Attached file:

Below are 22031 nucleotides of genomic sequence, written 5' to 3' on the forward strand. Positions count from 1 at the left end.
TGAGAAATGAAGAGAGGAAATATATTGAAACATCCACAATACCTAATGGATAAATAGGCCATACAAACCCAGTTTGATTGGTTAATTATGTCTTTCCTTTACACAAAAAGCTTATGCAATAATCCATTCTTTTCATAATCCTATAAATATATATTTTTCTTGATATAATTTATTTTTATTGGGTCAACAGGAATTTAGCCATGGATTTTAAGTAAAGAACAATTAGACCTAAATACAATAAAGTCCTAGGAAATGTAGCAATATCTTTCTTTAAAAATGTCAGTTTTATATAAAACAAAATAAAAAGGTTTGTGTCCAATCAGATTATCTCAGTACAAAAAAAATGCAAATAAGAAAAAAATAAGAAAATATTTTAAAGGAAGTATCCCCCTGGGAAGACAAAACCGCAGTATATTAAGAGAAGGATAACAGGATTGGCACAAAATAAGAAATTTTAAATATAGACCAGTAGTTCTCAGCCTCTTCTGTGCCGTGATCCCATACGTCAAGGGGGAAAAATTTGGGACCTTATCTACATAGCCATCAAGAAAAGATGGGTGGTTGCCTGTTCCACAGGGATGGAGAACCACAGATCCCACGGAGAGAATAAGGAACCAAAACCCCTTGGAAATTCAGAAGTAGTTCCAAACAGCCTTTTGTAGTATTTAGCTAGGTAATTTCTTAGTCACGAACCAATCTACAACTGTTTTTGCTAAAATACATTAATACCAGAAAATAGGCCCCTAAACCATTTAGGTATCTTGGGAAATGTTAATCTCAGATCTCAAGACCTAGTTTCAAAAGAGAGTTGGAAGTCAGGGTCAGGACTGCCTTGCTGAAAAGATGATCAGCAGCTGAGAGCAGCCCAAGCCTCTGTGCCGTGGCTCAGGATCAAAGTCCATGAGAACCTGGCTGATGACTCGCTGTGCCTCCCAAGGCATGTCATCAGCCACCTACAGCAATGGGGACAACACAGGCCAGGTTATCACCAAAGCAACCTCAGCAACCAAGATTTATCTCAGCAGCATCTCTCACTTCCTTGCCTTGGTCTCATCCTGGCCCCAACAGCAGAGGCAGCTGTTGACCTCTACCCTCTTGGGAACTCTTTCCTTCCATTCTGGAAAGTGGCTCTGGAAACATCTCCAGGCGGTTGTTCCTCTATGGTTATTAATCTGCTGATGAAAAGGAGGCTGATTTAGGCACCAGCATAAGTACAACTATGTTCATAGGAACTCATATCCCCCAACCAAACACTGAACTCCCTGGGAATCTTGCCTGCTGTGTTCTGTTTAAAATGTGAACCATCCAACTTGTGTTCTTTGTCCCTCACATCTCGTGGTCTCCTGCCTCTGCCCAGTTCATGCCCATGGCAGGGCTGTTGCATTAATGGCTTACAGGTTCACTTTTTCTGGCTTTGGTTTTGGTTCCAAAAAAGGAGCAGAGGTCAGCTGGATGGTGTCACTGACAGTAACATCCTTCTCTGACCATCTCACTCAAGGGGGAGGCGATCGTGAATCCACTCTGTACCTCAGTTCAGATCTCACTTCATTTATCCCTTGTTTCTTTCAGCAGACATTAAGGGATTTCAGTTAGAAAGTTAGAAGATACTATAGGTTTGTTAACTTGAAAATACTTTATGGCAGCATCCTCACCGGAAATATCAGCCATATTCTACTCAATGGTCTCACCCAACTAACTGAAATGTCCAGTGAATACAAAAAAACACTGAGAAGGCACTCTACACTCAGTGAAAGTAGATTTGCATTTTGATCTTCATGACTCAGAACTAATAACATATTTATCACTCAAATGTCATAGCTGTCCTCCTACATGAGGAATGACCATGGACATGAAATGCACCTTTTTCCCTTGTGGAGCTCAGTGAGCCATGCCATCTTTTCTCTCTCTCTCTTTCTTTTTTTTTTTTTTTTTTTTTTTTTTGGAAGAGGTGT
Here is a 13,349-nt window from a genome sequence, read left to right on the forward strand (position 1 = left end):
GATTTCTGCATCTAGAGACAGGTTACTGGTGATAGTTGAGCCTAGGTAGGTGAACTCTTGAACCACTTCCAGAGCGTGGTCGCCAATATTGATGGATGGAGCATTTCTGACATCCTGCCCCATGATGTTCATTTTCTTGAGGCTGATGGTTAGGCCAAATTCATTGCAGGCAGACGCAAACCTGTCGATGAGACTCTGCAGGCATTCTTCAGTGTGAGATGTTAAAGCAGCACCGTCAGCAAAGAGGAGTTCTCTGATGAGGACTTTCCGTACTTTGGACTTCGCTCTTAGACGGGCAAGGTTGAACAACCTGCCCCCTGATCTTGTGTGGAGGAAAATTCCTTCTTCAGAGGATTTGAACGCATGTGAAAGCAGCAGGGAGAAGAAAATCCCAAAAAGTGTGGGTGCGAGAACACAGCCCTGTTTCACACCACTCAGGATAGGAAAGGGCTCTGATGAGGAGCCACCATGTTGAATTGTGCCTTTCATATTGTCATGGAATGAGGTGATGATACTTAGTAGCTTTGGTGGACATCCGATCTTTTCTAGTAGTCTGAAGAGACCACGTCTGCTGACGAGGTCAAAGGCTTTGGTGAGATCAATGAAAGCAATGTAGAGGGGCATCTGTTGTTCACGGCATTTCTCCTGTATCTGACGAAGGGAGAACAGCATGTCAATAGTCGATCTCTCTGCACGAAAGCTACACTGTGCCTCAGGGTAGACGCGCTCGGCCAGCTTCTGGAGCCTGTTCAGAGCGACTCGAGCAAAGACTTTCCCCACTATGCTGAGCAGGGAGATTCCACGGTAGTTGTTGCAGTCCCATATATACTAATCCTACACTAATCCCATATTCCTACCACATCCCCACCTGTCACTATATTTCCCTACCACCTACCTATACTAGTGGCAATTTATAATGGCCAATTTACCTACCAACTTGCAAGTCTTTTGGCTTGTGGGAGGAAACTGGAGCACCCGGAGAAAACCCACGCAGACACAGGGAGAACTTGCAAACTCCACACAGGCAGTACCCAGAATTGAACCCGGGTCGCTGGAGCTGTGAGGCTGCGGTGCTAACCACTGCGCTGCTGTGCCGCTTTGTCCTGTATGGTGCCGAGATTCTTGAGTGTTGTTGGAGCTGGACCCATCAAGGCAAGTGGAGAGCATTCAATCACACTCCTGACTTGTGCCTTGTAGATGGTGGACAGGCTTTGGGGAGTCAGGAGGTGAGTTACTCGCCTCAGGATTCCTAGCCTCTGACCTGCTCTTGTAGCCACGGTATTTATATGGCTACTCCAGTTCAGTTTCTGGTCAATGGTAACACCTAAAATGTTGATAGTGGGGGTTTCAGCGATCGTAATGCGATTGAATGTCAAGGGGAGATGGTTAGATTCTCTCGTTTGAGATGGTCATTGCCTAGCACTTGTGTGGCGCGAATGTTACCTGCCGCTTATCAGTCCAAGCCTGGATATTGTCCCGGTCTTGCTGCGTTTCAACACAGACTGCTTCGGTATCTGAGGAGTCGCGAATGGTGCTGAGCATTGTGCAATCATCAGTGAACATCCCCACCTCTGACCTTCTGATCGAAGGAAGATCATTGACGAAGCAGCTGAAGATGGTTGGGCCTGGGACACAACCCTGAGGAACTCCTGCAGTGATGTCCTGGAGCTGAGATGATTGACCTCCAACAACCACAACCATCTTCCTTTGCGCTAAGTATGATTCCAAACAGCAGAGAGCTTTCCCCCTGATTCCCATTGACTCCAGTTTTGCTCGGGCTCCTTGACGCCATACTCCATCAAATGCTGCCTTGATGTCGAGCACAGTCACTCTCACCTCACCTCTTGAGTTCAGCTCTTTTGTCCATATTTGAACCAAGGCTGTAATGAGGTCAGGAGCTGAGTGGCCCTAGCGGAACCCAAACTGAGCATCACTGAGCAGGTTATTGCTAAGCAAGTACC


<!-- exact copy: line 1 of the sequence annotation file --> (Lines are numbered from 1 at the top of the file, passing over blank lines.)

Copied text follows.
Below are 22031 nucleotides of genomic sequence, written 5' to 3' on the forward strand. Positions count from 1 at the left end.